8. Wow, no, I am such a scaredy cat… I pretty much stopped reading horror when I was a little girl and R.L. Stine and C. Pike gave me nightmares. Do those even COUNT as horrors? (To explain further: I was 15 when I watched House of Wax, and I couldn't get past the first 30 minutes.)

    I did recently read Dracula. Slept with my nightlight on for two nights after that, but I survived it. Honestly, I have to grab my shield and sword just for reading paranormal things like The Evolution of Mara Dyer.

    So while I enjoyed your list I'll most definitely be staying away from the last five on your list. The description of The Shining has always intrigued me though, and I wonder if I shouldn't try it.


  9. I haven't read any Stephan King books. o.O I know. It's a terrible thing. I really do want to, but I don't know exactly where to start. 😉 I've heard a lot of creepy (and good) things about IT, so maybe I'll start there??
    My TTT!


  10. barefootmeds – R L Stine gave me nightmares too once upon a time, though I can't figure out now why! I like to say King was my introduction to proper horror, because Goosebumps isn't exactly all that scary now. 🙂
    The Shining is also very scary, but I'd still recommend it.

    Hey Cait, thanks for stopping by! IT is huge, terrifying and intriguing – definitely one of King's bests! Hope you do get around to reading it. 🙂


  11. My list would be empty. LOL!

    Here's my list: Favorite Foodie Narratives! Love to have you stop by!


  12. I did see King!! If you liked Joe Hill you should try out Locke and Key if you haven't yet. It is amazing and if you have never read a graphic novel this is perfect to get you started.


  13. I was trying to think of "The Terror" by Dan Simmons a week or so ago. Thanks for pointing that one out! 🙂


  14. I keep seeing Clive Barker books around but have never read anything by him. So… his work is pretty violent then?


  15. Angela – You are SO lucky. Thanks for the link! I have heard about Locke and Key, will definitely check it out.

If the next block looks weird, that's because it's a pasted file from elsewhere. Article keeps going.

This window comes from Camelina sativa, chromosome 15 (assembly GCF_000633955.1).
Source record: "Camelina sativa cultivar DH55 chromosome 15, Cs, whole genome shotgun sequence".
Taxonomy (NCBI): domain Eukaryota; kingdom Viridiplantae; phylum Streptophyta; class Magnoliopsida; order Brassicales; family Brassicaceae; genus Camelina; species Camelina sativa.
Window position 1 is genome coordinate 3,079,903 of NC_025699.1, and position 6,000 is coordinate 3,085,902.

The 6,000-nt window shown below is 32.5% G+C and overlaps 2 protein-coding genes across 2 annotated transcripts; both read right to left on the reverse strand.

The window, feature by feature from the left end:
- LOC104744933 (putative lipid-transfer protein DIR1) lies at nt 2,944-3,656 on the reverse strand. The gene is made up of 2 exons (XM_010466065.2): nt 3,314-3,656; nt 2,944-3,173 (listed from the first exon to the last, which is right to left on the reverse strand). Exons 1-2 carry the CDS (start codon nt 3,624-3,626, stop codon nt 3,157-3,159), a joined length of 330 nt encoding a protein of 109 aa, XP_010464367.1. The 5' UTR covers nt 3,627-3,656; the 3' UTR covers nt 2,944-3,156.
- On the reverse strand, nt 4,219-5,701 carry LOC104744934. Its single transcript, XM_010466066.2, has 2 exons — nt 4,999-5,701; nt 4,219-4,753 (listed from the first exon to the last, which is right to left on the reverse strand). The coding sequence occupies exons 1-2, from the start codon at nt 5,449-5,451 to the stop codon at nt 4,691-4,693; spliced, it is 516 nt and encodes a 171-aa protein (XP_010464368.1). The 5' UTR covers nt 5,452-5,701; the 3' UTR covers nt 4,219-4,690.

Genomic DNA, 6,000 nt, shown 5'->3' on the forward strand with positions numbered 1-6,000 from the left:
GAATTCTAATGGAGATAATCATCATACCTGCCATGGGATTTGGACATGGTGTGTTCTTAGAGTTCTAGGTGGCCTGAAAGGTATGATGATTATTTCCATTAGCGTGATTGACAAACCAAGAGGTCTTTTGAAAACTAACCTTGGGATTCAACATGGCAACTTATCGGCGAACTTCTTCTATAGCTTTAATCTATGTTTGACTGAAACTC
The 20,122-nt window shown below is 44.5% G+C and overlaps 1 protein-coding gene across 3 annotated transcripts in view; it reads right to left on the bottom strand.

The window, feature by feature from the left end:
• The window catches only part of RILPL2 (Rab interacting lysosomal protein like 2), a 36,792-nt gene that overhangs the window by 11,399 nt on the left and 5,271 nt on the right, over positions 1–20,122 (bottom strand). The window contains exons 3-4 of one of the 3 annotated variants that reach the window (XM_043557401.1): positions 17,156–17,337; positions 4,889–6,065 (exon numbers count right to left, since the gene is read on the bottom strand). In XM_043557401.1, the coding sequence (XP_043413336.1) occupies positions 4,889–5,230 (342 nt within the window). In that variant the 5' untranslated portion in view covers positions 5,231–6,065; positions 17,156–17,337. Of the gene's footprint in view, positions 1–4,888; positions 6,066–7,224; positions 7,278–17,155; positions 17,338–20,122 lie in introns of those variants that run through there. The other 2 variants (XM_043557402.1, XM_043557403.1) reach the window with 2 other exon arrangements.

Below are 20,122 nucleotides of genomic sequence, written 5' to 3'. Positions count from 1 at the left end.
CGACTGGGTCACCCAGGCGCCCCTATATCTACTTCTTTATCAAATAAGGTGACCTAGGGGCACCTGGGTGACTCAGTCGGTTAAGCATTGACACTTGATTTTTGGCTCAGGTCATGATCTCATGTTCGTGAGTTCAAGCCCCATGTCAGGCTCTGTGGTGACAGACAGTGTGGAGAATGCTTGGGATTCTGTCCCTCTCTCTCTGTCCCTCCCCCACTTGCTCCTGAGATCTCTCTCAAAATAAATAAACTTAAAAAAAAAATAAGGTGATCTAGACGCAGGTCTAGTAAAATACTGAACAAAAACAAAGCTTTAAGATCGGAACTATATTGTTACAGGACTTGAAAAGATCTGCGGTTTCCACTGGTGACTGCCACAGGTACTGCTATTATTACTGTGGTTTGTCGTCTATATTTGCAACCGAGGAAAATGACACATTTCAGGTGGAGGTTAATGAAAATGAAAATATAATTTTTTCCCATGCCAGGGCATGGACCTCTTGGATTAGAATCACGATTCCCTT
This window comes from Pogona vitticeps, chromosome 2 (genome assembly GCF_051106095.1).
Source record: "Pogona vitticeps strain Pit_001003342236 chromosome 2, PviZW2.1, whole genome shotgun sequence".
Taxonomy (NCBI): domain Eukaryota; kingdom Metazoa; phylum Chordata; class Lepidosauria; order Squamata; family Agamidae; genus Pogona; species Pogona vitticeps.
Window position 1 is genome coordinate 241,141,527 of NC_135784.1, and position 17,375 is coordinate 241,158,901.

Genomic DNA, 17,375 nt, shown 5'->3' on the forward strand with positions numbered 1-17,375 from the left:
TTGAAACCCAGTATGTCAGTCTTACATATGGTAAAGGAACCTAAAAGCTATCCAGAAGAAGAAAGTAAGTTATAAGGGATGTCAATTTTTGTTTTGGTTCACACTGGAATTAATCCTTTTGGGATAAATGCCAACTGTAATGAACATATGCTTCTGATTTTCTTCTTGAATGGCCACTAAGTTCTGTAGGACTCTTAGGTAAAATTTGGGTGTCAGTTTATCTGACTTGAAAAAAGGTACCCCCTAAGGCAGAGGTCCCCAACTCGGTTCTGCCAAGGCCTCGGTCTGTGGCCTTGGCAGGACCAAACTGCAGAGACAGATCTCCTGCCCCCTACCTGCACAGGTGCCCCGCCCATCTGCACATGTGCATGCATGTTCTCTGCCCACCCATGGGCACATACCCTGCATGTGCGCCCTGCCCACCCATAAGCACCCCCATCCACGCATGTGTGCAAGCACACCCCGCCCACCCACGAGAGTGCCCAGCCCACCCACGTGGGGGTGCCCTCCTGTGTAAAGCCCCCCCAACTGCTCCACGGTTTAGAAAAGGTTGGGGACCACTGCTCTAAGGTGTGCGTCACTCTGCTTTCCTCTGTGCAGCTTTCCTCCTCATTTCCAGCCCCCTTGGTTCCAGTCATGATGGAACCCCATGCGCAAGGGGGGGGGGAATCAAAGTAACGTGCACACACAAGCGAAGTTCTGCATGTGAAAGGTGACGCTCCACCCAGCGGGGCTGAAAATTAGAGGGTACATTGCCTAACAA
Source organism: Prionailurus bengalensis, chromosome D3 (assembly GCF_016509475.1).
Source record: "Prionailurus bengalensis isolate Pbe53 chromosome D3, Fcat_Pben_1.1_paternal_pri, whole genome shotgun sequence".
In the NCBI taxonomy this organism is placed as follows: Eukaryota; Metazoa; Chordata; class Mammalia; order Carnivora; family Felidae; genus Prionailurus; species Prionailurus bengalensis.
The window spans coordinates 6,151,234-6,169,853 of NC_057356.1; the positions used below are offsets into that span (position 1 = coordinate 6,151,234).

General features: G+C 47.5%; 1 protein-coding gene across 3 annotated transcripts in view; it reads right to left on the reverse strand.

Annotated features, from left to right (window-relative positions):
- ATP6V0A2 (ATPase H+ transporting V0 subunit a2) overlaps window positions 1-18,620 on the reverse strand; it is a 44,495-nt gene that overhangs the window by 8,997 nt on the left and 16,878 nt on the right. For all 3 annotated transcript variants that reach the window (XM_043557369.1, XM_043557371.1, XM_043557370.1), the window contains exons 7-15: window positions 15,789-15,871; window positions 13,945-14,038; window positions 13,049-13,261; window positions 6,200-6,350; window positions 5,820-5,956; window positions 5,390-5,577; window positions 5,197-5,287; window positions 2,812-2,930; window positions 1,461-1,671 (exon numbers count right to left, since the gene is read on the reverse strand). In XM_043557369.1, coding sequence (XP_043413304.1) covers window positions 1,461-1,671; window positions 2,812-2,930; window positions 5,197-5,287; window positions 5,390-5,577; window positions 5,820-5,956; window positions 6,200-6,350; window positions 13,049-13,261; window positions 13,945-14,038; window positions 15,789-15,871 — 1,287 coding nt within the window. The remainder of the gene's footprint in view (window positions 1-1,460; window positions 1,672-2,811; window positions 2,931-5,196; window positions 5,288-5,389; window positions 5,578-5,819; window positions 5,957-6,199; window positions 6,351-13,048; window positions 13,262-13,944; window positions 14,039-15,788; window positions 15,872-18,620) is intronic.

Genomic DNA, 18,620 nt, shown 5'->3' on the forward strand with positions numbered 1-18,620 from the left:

Vi – Glad to be of help. Thanks for stopping by!

    Restiva – The horror books are pretty violent, but the fantasy is something else. If you don't think you can stand the gore, I'd definitely recommend Barker's dark fantasy such as The Thief of Always or Weaveworld.


  16. I love your list! I'll have to give Doctor Sleep and The Terror a try; both sound really awesome.

    I second Locke and Key, although the scariest book I've ever read hands-down is Penpal by Dathan Auerbach. I read it one night and was too frightened to sleep afterward!


  17. Great list! I used to say Stephen King was my favourite author and then I stopped reading him for awhile. I'm using King's March as a good excuse to catch up on some of this books. Right now I'm reading Joyland and it's pretty good storytelling.

    I read Dracula in October and really enjoyed it because it was so easy to read and an entertaining supernatural thriller. But I was a little surprised at how Dracula kind of disappears in the second half of the book.


  18. honeyimreading – Haha, that's true. For me the whole of Dracula was kind of unexpected, I had no idea it was in the form of letters and such.
    I love SK, but usually I can't take more than a couple of his books at a time, after that the horror just gets a bit too much. Hope you enjoy Joyland, though.


  19. I can't say that the horror genre is particularly appealing to me but you got several good titles listed here. I recall reading "IT" as a teenager and it really creeped me out. I like to pretend the movie adaptation doesn't exist, what a joke.

    The Haunting of Hill House by Shirley Jackson is my favorite from your list. This one really gets under your skin and that twist! Gotta love it.


  20. How come Omen is not on this list? That to me was the scariest, scared the living daylights out of me, and then I watched the movie, and went back to sleeping with my mom for the rest of the year.


  21. Jason – You're right. The Haunting of Hill House was a special kind of creepy. Sometimes I can't even bear to think about that book!

    Nishita – I actually didn't dare read Omen, after I saw the movie. I don't think I ever will. 😮


  22. Great list! I haven't read The Exorcist yet but I do want to. I'd have to say Pet Sematary was one of the scariest books I've ever read. That and The Shining. There's also a historical based on a real life female serial killer that creeped me out, it was called The Countess.


  23. Naida – Hey, thanks. I haven't yet dared to read Pet Sematary, the book cover was enough to completely freak me out. The Countess as in Elizabeth Bathory? Ooh, that's a book I'd like to read, thanks! 🙂


  24. I love horror books and it all started when I was in elementary school reading R. L. Stine. Despite this, horror movies where something that I would never watch. Now I enjoy both forms of horror equally.

    I actually wrote a recent article comparing my two favorite young adult horror authors R. L. Stine and Christopher Pike –